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Why you should let people know what you’re doing

This morning, I received an email from an editor with whom I work frequently. She was asking if I could recommend some colleagues whose area of expertise involved both travel and music, as she has a short front-of-book assignment available.

Two people came to mind immediately, Paul and Michelle, and then a third, Alex.  All three are qualified to write the piece, so I passed their names and contact information along to the editor. One of them will be given the assignment, earning a new publication credit and a few hundred dollars. It’s not unlikely that they’ll be offered a future assignment with the same publication, which has been pretty loyal in my experience.

Why did Paul, Michelle, and Alex all come to mind? I know what they’re doing. I know their interests and their  niches, where they’ve been published, and what they have to offer.

Paul, Michelle, and Alex all do something I hope you’re doing–and if you’re not, I hope you’ll start today: They let people know what they’re doing and they do so in different but totally authentic and unobnoxious ways. Here’s how.

PAUL:  Paul seems to live what he loves and vice versa without any artifice whatsoever. Check out his Facebook status and he’s riffing about how sweet life is as he’s eating a piece of cake, typing an assignment in his pajamas, and listening to music. Only he doesn’t say “I’m listening to music.” He says, “I’m listening to legendary jazz drummer and sound explorer Steve Reid, a quintessential NY musician with an incredible CV and one of the best laughs and positive life attitudes I’ve ever encountered.” Pretty specific, pretty compelling, and pretty convincing. His most recent Facebook update? “Just taught my two year old to say ‘Vinyl.’ It’s important to get the essentials of any language down right from the start.” Do you get it? The guy lives music.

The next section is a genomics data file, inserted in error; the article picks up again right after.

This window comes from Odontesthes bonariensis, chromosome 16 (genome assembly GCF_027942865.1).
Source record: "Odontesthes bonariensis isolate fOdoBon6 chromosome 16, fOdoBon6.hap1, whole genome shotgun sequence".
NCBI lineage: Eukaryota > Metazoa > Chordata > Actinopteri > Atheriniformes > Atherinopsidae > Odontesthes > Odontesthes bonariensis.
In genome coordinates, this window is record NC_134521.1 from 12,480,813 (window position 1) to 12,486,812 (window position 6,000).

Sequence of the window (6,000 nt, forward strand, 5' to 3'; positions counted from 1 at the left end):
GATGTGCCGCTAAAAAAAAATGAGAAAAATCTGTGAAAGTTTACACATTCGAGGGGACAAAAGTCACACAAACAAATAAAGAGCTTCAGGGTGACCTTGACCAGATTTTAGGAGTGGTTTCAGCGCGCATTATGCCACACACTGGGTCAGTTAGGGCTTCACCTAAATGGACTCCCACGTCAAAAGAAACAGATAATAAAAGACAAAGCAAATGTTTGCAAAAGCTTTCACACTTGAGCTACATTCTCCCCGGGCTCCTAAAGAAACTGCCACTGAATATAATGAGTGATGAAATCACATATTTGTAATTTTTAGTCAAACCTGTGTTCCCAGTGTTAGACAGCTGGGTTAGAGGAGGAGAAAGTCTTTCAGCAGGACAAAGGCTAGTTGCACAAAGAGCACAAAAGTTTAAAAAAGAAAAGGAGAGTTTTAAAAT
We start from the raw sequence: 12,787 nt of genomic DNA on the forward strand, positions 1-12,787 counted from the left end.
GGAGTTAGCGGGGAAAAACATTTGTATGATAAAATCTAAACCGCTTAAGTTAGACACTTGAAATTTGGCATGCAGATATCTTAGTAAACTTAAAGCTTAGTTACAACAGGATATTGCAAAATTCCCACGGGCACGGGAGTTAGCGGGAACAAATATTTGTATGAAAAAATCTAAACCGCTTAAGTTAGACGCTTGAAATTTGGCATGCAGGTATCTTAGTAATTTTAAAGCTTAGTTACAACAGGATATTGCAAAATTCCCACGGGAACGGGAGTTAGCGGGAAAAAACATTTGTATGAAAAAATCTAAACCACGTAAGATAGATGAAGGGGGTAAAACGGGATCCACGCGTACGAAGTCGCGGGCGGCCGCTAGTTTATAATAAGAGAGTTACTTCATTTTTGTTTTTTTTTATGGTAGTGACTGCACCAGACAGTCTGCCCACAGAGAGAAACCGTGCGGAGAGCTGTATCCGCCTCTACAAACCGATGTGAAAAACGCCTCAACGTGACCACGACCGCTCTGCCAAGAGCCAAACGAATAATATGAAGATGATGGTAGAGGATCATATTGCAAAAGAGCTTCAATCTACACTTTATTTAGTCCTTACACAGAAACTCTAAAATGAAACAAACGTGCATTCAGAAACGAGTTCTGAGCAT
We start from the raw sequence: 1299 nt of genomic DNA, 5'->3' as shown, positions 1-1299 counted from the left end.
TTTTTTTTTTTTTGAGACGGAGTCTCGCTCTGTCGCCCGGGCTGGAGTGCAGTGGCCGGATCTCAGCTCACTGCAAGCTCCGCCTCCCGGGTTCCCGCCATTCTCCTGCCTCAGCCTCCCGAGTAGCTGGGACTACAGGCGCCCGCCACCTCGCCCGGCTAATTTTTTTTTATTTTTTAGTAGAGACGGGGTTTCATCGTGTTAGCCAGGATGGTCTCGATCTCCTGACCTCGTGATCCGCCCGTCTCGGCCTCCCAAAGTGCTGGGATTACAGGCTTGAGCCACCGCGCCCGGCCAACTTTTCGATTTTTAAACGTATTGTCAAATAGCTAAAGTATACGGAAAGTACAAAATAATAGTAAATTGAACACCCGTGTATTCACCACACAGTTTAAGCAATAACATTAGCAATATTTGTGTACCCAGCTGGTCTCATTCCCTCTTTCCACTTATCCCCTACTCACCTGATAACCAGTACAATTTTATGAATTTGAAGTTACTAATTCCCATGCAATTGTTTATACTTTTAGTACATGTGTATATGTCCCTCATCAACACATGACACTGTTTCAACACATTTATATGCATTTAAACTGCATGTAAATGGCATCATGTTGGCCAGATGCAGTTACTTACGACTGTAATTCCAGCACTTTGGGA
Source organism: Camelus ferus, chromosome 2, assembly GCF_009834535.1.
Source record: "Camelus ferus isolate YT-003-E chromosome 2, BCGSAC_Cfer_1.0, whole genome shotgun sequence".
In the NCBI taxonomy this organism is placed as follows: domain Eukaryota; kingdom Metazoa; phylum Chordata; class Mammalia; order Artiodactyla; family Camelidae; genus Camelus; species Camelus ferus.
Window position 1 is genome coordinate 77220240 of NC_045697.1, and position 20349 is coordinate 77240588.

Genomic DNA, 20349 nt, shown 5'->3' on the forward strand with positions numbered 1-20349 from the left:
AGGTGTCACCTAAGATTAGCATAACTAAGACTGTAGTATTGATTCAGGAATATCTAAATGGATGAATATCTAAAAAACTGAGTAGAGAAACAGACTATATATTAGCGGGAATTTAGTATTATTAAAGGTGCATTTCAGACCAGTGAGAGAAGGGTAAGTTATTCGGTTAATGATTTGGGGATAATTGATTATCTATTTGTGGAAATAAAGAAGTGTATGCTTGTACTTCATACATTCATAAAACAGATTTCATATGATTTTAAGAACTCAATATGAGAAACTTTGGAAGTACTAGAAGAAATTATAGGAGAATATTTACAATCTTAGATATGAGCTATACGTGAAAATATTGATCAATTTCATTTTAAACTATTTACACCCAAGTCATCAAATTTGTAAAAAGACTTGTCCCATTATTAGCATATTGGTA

Paul uses Twitter and his blog to emphasize his cred without being self-pimping. I like that and I’m always going to keep my eyes open for something that might be useful to Paul.

MICHELLE: Michelle’s Matador author  bio tells you exactly what her interests are:

Michelle is a musician, writer, and teacher just trying to see the world while doing what she loves for a living. After a fantastic year in Salvador, Brazil, she is now teaching ESL in South Korea with her husband and chocolate lab. In addition to traveling and writing, Michelle plays the steel drum in several bands and is an aspiring novelist. She’s addicted to coffee and loves trying new food, the spicier the better.

and her published articles back all that up, as does her blog. When I forwarded her name to the editor, I included links to three relevant articles she’d written about travel and music for Matador, including:

Essential Gear for the Traveling Musician

and

5 Things You Should Know When Traveling With Musical Instruments

and

12 Small Musical Instruments for Travel
ALEX: I don’t work with Alex and we’re not in touch frequently, so he wasn’t the first person to come to mind, though he’s eminently qualified for this assignment; in fact, it’s tailor made for someone like him. I met Alex on a press trip in Brazil and spent hours talking with him about his main loves: travel, music, and photography. His travel music articles have been published in Nat Geo, Songlines, and Mondo Mix; he’s also a guidebook writer (he wrote and shot Footprints’ Brazil guide).